Can the Circular Economy solve fashion’s environmental problems? 

The fashion industry generates a huge quantity of waste.   One of the most quoted statistics about the environmental impacts of clothing is that 300,000 tonnes of clothing find their way to landfill every year in the UK.  This statistic comes from the Waste Resources Action Plan (WRAP) in their excellent 2017 report ‘Valuing Our Clothes’.  Unfortunately, even when we take clothes to charity shops, it doesn’t solve the waste problem, as charity shops receive far more in donations than they can hope to sell here in the UK.  The circular economy has been proposed as a solution for this problem, not only for fashion but for a host of consumer goods sectors.  But what is the circular economy, and can it really address the environmental horror show that is the modern fashion industry?

Photo by Tom Fisk from Pexels

What is the circular economy?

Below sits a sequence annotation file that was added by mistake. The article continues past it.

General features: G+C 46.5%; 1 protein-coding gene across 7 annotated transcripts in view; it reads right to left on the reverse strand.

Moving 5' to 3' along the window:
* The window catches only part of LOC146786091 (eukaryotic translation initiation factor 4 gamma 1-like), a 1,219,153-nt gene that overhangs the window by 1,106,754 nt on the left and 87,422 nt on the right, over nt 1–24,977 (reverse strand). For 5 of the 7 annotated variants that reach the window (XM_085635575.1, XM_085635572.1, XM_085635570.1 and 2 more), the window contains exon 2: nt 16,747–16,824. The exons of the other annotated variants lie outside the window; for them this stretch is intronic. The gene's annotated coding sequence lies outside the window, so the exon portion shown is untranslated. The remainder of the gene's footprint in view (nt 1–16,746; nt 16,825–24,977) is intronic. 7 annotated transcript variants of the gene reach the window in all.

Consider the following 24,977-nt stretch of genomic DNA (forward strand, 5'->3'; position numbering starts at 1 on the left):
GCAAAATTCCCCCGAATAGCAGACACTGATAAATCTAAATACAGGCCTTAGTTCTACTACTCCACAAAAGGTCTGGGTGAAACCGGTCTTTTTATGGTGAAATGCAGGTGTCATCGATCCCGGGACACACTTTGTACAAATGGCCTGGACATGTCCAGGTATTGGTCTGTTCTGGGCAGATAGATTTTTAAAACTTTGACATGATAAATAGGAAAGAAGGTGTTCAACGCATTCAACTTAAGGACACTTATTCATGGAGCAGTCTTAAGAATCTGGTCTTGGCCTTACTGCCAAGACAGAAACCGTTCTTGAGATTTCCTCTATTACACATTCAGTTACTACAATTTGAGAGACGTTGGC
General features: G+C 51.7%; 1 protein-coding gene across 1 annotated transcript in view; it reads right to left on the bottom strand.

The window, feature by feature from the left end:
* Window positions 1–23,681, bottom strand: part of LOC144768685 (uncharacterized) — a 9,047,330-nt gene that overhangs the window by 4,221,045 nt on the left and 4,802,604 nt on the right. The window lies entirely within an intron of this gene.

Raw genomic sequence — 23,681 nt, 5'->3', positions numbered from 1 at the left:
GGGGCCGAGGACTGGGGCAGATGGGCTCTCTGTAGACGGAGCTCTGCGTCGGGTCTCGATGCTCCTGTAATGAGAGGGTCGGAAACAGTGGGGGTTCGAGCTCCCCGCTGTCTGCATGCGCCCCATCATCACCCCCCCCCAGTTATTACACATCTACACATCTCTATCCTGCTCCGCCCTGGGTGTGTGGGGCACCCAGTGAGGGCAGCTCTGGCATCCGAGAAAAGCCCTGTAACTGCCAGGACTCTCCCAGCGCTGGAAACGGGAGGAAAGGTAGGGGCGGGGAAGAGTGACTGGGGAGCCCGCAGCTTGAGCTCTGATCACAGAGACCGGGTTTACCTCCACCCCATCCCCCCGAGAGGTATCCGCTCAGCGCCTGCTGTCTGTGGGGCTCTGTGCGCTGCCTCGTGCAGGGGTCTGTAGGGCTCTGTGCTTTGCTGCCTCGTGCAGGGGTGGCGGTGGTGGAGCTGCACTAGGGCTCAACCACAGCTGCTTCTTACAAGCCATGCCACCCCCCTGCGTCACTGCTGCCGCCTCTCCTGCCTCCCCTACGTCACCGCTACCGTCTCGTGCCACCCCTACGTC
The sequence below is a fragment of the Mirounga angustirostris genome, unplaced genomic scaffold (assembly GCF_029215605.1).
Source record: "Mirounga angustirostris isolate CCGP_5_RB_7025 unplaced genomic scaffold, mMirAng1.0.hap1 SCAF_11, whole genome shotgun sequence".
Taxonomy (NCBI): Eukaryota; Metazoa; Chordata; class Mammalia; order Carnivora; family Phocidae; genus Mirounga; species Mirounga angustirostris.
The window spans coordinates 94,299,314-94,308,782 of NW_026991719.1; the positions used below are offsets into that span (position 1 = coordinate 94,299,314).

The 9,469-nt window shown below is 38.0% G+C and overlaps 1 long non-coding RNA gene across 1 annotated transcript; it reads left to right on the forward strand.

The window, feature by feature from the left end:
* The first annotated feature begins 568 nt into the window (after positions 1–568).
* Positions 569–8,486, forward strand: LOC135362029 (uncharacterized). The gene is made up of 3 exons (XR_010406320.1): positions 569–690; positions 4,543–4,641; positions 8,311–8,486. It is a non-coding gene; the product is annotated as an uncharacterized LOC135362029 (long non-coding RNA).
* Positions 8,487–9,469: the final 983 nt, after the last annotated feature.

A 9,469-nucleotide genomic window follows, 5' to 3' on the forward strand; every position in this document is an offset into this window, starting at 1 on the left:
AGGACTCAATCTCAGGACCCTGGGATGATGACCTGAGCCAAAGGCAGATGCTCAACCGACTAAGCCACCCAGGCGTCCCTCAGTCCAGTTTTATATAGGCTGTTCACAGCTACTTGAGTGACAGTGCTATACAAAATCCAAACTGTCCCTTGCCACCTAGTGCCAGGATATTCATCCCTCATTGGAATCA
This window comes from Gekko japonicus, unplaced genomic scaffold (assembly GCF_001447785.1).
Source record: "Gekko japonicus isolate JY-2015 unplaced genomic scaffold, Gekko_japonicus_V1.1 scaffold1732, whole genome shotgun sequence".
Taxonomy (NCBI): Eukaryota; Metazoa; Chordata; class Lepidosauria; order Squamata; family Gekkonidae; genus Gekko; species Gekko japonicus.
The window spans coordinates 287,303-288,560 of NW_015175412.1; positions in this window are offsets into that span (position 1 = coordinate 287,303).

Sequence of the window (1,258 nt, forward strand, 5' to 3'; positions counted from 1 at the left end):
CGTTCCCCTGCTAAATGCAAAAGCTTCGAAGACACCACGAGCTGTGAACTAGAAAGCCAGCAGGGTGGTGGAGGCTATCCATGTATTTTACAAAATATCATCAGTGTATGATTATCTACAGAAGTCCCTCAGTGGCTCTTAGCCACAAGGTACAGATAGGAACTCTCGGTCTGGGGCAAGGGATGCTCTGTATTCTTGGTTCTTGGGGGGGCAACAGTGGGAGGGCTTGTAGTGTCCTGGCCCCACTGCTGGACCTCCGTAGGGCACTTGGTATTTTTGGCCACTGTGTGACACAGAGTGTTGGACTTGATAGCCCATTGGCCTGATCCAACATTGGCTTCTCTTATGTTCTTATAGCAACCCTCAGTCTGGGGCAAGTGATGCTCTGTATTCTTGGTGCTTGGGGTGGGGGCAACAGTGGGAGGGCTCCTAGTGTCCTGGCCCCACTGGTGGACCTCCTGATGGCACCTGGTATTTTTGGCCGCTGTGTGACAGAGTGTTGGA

I downloaded an academic paper entitled ‘Conceptualizing the circular economy: An analysis of 114 definitions’ (Kirchherr et al., 2017).  This could be a satire of academia – a world which loves to define concepts and then contest those definitions!  While the precise definition of the circular economy (CE) is debated, most agree that it is essentially about reusing and recycling materials to extract their maximum value and minimise waste (Zink and Geyer, 2017).  Within a CE, resources circulate within the economy for as long as possible.  This is in opposition to the ‘take-make-dispose’ linear model whereby resources quickly end up in landfill or incinerators.  Fast fashion exemplifies the linear approach perfectly: large amounts of resources are exploited to make clothing, either in the form of natural materials such as cotton which requires a great deal of land and water to grow, or in the form of synthetic materials which are derived from oil and come with a mighty carbon footprint.  These clothes which have soaked up so many resources in their production are often barely worn.  One credible estimate is that the average garment is worn just ten times before being discarded.  Since most clothes are non-recyclable, most go to landfill or incineration.